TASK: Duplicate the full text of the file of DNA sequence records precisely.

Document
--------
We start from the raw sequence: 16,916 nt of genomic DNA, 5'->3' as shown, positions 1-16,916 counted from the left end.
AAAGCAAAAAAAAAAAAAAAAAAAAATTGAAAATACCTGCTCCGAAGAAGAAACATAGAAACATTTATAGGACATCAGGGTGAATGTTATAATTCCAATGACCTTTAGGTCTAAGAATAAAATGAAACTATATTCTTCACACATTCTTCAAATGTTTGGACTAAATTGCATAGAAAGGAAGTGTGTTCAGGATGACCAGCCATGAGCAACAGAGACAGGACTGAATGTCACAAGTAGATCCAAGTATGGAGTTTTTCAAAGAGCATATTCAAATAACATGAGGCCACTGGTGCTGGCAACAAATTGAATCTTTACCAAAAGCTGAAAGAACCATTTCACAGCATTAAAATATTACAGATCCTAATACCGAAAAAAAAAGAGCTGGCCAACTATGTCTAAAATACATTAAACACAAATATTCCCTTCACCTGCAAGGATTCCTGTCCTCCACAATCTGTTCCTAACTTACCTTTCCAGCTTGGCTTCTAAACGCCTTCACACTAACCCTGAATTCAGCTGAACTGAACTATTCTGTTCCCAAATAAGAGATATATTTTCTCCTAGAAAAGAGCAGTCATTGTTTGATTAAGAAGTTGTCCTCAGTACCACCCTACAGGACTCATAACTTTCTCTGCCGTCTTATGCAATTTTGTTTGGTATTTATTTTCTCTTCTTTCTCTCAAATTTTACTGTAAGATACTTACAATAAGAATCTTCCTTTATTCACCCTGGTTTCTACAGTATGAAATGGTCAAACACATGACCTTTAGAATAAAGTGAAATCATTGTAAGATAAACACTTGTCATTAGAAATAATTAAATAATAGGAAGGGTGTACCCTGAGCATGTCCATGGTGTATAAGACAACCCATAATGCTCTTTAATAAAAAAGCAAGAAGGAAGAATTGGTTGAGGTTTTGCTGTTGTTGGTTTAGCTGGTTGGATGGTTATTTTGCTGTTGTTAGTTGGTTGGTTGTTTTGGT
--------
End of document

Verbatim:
We start from the raw sequence: 16,916 nt of genomic DNA, 5'->3' as shown, positions 1-16,916 counted from the left end.
AAAGCAAAAAAAAAAAAAAAAAAAAATTGAAAATACCTGCTCCGAAGAAGAAACATAGAAACATTTATAGGACATCAGGGTGAATGTTATAATTCCAATGACCTTTAGGTCTAAGAATAAAATGAAACTATATTCTTCACACATTCTTCAAATGTTTGGACTAAATTGCATAGAAAGGAAGTGTGTTCAGGATGACCAGCCATGAGCAACAGAGACAGGACTGAATGTCACAAGTAGATCCAAGTATGGAGTTTTTCAAAGAGCATATTCAAATAACATGAGGCCACTGGTGCTGGCAACAAATTGAATCTTTACCAAAAGCTGAAAGAACCATTTCACAGCATTAAAATATTACAGATCCTAATACCGAAAAAAAAAGAGCTGGCCAACTATGTCTAAAATACATTAAACACAAATATTCCCTTCACCTGCAAGGATTCCTGTCCTCCACAATCTGTTCCTAACTTACCTTTCCAGCTTGGCTTCTAAACGCCTTCACACTAACCCTGAATTCAGCTGAACTGAACTATTCTGTTCCCAAATAAGAGATATATTTTCTCCTAGAAAAGAGCAGTCATTGTTTGATTAAGAAGTTGTCCTCAGTACCACCCTACAGGACTCATAACTTTCTCTGCCGTCTTATGCAATTTTGTTTGGTATTTATTTTCTCTTCTTTCTCTCAAATTTTACTGTAAGATACTTACAATAAGAATCTTCCTTTATTCACCCTGGTTTCTACAGTATGAAATGGTCAAACACATGACCTTTAGAATAAAGTGAAATCATTGTAAGATAAACACTTGTCATTAGAAATAATTAAATAATAGGAAGGGTGTACCCTGAGCATGTCCATGGTGTATAAGACAACCCATAATGCTCTTTAATAAAAAAGCAAGAAGGAAGAATTGGTTGAGGTTTTGCTGTTGTTGGTTTAGCTGGTTGGATGGTTATTTTGCTGTTGTTAGTTGGTTGGTTGTTTTGGT